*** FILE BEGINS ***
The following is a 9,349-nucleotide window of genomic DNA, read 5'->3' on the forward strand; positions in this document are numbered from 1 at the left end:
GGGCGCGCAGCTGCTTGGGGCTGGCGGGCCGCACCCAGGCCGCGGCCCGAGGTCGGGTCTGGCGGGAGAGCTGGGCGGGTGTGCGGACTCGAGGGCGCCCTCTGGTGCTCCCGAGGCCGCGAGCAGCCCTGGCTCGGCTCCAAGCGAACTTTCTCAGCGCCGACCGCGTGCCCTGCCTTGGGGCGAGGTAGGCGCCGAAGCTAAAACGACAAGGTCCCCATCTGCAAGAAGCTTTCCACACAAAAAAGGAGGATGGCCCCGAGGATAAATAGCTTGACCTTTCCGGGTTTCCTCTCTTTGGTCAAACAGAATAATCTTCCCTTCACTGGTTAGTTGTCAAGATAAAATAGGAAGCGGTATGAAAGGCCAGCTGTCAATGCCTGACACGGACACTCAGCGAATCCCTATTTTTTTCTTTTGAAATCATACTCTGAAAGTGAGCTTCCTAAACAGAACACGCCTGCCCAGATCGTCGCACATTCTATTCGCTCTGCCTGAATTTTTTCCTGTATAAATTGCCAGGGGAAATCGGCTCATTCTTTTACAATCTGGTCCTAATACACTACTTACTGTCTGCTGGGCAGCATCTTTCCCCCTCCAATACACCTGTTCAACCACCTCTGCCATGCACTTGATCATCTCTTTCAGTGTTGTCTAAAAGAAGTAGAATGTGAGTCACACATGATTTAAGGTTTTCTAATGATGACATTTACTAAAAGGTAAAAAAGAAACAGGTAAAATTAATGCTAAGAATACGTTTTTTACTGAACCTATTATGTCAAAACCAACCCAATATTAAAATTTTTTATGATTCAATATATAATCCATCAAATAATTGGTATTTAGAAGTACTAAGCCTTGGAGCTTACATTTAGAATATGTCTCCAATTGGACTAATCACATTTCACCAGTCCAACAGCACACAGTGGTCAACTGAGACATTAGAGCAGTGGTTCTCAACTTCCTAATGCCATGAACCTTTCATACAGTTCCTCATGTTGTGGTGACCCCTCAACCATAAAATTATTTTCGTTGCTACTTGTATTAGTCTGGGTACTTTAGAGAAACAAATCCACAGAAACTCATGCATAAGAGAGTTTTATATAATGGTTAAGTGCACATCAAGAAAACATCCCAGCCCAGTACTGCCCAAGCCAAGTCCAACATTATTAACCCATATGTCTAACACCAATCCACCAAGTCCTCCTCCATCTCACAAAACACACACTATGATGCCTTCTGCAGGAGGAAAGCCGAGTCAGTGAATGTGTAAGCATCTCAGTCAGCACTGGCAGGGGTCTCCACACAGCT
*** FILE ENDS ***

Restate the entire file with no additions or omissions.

The following is a 9,349-nucleotide window of genomic DNA, read 5'->3' on the forward strand; positions in this document are numbered from 1 at the left end:
GGGCGCGCAGCTGCTTGGGGCTGGCGGGCCGCACCCAGGCCGCGGCCCGAGGTCGGGTCTGGCGGGAGAGCTGGGCGGGTGTGCGGACTCGAGGGCGCCCTCTGGTGCTCCCGAGGCCGCGAGCAGCCCTGGCTCGGCTCCAAGCGAACTTTCTCAGCGCCGACCGCGTGCCCTGCCTTGGGGCGAGGTAGGCGCCGAAGCTAAAACGACAAGGTCCCCATCTGCAAGAAGCTTTCCACACAAAAAAGGAGGATGGCCCCGAGGATAAATAGCTTGACCTTTCCGGGTTTCCTCTCTTTGGTCAAACAGAATAATCTTCCCTTCACTGGTTAGTTGTCAAGATAAAATAGGAAGCGGTATGAAAGGCCAGCTGTCAATGCCTGACACGGACACTCAGCGAATCCCTATTTTTTTCTTTTGAAATCATACTCTGAAAGTGAGCTTCCTAAACAGAACACGCCTGCCCAGATCGTCGCACATTCTATTCGCTCTGCCTGAATTTTTTCCTGTATAAATTGCCAGGGGAAATCGGCTCATTCTTTTACAATCTGGTCCTAATACACTACTTACTGTCTGCTGGGCAGCATCTTTCCCCCTCCAATACACCTGTTCAACCACCTCTGCCATGCACTTGATCATCTCTTTCAGTGTTGTCTAAAAGAAGTAGAATGTGAGTCACACATGATTTAAGGTTTTCTAATGATGACATTTACTAAAAGGTAAAAAAGAAACAGGTAAAATTAATGCTAAGAATACGTTTTTTACTGAACCTATTATGTCAAAACCAACCCAATATTAAAATTTTTTATGATTCAATATATAATCCATCAAATAATTGGTATTTAGAAGTACTAAGCCTTGGAGCTTACATTTAGAATATGTCTCCAATTGGACTAATCACATTTCACCAGTCCAACAGCACACAGTGGTCAACTGAGACATTAGAGCAGTGGTTCTCAACTTCCTAATGCCATGAACCTTTCATACAGTTCCTCATGTTGTGGTGACCCCTCAACCATAAAATTATTTTCGTTGCTACTTGTATTAGTCTGGGTACTTTAGAGAAACAAATCCACAGAAACTCATGCATAAGAGAGTTTTATATAATGGTTAAGTGCACATCAAGAAAACATCCCAGCCCAGTACTGCCCAAGCCAAGTCCAACATTATTAACCCATATGTCTAACACCAATCCACCAAGTCCTCCTCCATCTCACAAAACACACACTATGATGCCTTCTGCAGGAGGAAAGCCGAGTCAGTGAATGTGTAAGCATCTCAGTCAGCACTGGCAGGGGTCTCCACACAGCT